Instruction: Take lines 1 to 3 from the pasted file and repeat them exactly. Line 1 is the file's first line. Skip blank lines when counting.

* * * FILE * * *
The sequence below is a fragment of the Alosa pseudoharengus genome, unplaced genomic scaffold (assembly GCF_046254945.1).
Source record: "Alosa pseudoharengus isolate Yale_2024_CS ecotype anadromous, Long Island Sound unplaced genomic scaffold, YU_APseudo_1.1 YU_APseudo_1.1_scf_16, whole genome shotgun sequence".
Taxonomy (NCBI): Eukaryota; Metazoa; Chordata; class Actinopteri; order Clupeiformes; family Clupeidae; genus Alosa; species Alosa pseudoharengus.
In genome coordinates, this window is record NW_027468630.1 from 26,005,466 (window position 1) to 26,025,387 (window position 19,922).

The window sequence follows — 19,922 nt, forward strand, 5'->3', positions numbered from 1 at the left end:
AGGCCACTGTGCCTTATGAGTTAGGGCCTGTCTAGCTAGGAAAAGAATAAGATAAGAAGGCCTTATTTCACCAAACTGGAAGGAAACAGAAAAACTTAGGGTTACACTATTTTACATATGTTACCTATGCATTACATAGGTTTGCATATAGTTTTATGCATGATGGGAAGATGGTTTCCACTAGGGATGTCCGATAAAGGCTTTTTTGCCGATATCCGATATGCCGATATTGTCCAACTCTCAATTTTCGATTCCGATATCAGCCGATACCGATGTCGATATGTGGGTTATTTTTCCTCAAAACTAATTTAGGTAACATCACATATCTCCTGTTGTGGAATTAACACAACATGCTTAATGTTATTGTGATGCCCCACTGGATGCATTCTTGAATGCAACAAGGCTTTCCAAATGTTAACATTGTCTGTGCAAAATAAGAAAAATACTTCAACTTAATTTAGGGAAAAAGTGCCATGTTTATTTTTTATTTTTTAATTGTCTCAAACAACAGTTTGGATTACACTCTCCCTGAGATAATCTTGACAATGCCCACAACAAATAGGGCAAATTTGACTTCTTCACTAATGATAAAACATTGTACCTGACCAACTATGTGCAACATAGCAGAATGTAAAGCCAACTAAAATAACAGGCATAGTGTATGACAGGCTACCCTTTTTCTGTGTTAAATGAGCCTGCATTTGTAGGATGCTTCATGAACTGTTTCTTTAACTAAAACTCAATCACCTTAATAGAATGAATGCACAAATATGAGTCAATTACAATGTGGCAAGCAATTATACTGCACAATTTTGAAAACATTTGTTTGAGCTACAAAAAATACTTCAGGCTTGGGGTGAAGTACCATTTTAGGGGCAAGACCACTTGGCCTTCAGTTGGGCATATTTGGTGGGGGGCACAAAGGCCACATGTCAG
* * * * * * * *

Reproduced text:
The sequence below is a fragment of the Alosa pseudoharengus genome, unplaced genomic scaffold (assembly GCF_046254945.1).
Source record: "Alosa pseudoharengus isolate Yale_2024_CS ecotype anadromous, Long Island Sound unplaced genomic scaffold, YU_APseudo_1.1 YU_APseudo_1.1_scf_16, whole genome shotgun sequence".
Taxonomy (NCBI): Eukaryota; Metazoa; Chordata; class Actinopteri; order Clupeiformes; family Clupeidae; genus Alosa; species Alosa pseudoharengus.